Since the birth of punk, he’s been an influential figure in both the twin spheres of music and film. Indeed his career has often straddled the two with the each medium taking it in turn to inform the other.
Don first appeared on London’s music scene during the early days of punk. As a DJ, he was seen as a conduit to reggae music finding its way into the ears of punk rockers and was soon taken under the mentorship of the late Sex Pistols manager Malcolm Mclaren before joining Mick Jones in his post-Clash hit makers Big Audio Dynamite.
Outside of music, Don has had his fingers in numerous cinematic pies, including The Clash: Westway to the World and much loved Jamaican smash, Dancehall Queen.
As a BBC 6 Music DJ, he’s already played a part in the BBC Sound of Cinema series, dedicating his two hour show to his favourite soundtracks.
M spoke to him before the show aired to find out more about his career at the crossroads of sound and image…
How did you get involved in the Sound of Cinema series?
I guess I was right for it because of my show on BBC 6 Music and my 30 year career in film making, all of which has revolved around the combination of image and music.
It’s interesting that people are talking about the impact of music on film and vice versa but I guess I’m coming from the third angle - the impact of these on the viewer.
What were your first impressions of sound and image on film?
I distinctly remember seeing [Jamaican crime film] The Harder they Come where I was taken by the ability of the film to use music to not only set up a scene but underscore the story too. It not only entertained but conveyed information and inspired.
It was through the likes of The Harder they Come, Performance and Walkabout that really made me think about how these elements worked together. You’ve got to understand that my generation were already prepped for this because we’d grown up with TV like The Avengers and Doctor Who. All employed music to create a scene and a vibe. We just didn’t really think about it intellectually until much later on.
What do you think makes for a good score?
It has to be something both captivating and ignorable at the same time. A film shouldn’t just rely on a soundtrack. Like Martin Scorsese’s films. He’s great with soundtracks but none of his films rely on the music. They’re enhanced by the music but you know you could take the soundtrack away and replace it with another and it’d be just as good.
How have you chosen your music for your own films?
I can’t answer that question really because to me, it’s an instinctive thing. I’ve never really intellectualised the whys and wherefores. I mean in this Sound of Cinema series there are going to be a lot of documentaries where Neil Brand explains the mechanics of it and the scientific impact of minor and major chords on human beings.
But to me, it’s always been more instinctive. I know that sounds like a cop out but it’s the truth.
What are your favourite scores/favourite composers?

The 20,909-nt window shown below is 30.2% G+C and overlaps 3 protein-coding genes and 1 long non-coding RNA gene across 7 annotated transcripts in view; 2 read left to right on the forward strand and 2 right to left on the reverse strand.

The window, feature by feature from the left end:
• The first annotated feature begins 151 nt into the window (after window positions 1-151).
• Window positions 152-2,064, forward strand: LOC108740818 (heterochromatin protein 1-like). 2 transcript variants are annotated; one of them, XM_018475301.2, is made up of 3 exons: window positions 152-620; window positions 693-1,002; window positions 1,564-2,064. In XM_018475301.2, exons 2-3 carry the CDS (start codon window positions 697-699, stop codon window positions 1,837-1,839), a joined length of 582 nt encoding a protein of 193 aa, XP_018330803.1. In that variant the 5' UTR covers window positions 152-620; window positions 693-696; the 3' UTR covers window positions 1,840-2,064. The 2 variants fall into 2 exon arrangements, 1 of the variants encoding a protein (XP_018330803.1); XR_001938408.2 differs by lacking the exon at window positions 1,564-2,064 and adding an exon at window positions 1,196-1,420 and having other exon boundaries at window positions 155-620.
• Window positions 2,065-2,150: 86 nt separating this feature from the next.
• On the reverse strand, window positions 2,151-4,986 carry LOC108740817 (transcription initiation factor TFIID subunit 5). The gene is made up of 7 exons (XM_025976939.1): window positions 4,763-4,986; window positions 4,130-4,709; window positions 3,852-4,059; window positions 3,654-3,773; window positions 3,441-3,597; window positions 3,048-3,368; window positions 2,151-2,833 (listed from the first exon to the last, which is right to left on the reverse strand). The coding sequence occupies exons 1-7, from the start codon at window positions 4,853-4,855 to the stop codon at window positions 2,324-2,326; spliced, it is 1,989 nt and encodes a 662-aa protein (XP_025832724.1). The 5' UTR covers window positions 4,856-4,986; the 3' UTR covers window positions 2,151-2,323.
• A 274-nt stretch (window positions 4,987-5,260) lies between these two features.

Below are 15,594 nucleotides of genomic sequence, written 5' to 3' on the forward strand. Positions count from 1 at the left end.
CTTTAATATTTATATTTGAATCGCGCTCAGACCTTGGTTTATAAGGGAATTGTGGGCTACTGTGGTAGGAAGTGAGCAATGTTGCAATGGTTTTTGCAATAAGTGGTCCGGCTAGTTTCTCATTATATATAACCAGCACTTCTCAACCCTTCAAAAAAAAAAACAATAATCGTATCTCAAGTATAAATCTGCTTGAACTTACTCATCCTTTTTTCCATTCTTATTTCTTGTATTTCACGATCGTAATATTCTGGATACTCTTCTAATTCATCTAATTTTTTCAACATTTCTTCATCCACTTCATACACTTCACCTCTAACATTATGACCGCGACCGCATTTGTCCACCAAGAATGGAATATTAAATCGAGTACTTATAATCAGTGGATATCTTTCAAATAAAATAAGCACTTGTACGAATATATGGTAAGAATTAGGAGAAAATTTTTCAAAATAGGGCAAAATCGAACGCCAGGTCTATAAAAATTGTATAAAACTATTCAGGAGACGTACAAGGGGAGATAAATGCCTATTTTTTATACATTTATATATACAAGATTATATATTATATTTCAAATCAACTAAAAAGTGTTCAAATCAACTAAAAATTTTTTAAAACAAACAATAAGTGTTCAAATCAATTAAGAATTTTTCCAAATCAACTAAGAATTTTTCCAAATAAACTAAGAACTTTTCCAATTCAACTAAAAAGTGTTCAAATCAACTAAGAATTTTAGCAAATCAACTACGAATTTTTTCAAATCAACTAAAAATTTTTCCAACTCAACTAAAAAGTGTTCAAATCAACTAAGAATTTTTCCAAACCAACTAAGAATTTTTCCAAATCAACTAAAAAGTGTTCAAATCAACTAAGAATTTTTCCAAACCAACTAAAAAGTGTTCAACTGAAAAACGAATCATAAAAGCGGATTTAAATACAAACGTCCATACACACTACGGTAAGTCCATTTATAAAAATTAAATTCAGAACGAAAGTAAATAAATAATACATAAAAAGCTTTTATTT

I’ve already mentioned The Harder They Come and Walkabout had a major impact on me. The whole blaxploitation side with the likes of Isaac Hayes, James Brown and Curtis Mayfield. Cinema’s sound has made its mark in hip hop in terms of Boyz n The Hood, Spike Lee’s Do the Right Thing. It sort of goes all the way back to Performances and Walkabout to the likes of Baz Luhrmann and Quentin Tarantino who I both really like. They use music as soundtracks really well.
The hardest thing for me is that I’m as old as rock n roll. I’m like 58 years old so trying to remember the scenes these particular tracks went with is hard.
Which of your cinematic projects have been most satisfying?
The Harder They Come was a seminal movie for me. I remember seeing that and thinking I’d like to express myself visually. But I couldn’t see a way forward until the punk rock DIY thing happened. I always wanted to make a London version of The Harder They Come – as I love this town. I was born and bred here. Through Chris Blackwell the very first feature film I made was called Dancehall Queen. It was a fictional story set in Jamaica and went on to be Jamaica’s biggest selling movie ever. I’m very proud of it.
I’m a first generation British black and to have that so well received in Jamaica was a big deal. It actually premiered in the same cinema as The Harder they Come was shown. And when I saw three people fighting to sit in one seat, I knew I had a hit on my hands.
What about your other film projects?
I’ve done all the Clash videos. To be honest, the list goes on and on. Most of my documentaries have been about musical figures but I don’t know how relevant they are to these series - other than underlining how everything I do is related to image and music.
Did film play a part in your role with Big Audio Dynamite?
Well a little twist to the tale was how I was a member of the band, but I couldn’t play anything. So one of the most important things for me was flipping the script and taking dialogue from various movies and using it to write lyrics.
E =MC squared was a homage to [director] Nick Roeg. We employed dialogues from Performance, The Man Who Fell to Earth, Don’t look Now, which was a twist.
So it was all about mixing and matching image and music. It’s flipping the script. When I did put dialogue into films, it was because I couldn’t play anything. But using my film knowledge I wrote lyrics with Mick Jones in the same way I’d do a synopsis or treatment for a film.
Ultimately, my whole life has been inspired by this combination of music and film. It still gets me out of bed on a day-to-day basis.
Read our full length feature - Score! Insider tips for writing soundtracks featuring interviews with the likes of Neil Brand, Coldcut and Jon Hopkins.